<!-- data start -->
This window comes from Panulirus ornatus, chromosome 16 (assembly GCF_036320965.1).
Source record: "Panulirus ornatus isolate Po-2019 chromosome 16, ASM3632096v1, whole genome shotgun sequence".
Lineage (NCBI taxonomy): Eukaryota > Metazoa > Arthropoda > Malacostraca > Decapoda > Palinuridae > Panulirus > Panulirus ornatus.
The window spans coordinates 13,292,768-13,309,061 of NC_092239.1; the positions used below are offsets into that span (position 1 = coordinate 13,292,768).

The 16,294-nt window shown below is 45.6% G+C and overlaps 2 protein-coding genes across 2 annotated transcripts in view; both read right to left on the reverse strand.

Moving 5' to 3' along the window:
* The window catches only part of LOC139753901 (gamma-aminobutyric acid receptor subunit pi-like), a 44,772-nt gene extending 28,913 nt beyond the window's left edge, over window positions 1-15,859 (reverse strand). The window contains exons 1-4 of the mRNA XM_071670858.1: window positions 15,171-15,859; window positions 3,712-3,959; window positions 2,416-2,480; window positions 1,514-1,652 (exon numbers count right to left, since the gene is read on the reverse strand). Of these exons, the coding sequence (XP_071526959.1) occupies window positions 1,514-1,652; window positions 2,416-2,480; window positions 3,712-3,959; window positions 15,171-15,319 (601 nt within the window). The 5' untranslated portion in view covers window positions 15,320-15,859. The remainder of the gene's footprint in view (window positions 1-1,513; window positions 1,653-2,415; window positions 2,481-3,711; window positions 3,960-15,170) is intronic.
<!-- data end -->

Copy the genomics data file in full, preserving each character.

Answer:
This window comes from Panulirus ornatus, chromosome 16 (assembly GCF_036320965.1).
Source record: "Panulirus ornatus isolate Po-2019 chromosome 16, ASM3632096v1, whole genome shotgun sequence".
Lineage (NCBI taxonomy): Eukaryota > Metazoa > Arthropoda > Malacostraca > Decapoda > Palinuridae > Panulirus > Panulirus ornatus.
The window spans coordinates 13,292,768-13,309,061 of NC_092239.1; the positions used below are offsets into that span (position 1 = coordinate 13,292,768).

The 16,294-nt window shown below is 45.6% G+C and overlaps 2 protein-coding genes across 2 annotated transcripts in view; both read right to left on the reverse strand.

Moving 5' to 3' along the window:
* The window catches only part of LOC139753901 (gamma-aminobutyric acid receptor subunit pi-like), a 44,772-nt gene extending 28,913 nt beyond the window's left edge, over window positions 1-15,859 (reverse strand). The window contains exons 1-4 of the mRNA XM_071670858.1: window positions 15,171-15,859; window positions 3,712-3,959; window positions 2,416-2,480; window positions 1,514-1,652 (exon numbers count right to left, since the gene is read on the reverse strand). Of these exons, the coding sequence (XP_071526959.1) occupies window positions 1,514-1,652; window positions 2,416-2,480; window positions 3,712-3,959; window positions 15,171-15,319 (601 nt within the window). The 5' untranslated portion in view covers window positions 15,320-15,859. The remainder of the gene's footprint in view (window positions 1-1,513; window positions 1,653-2,415; window positions 2,481-3,711; window positions 3,960-15,170) is intronic.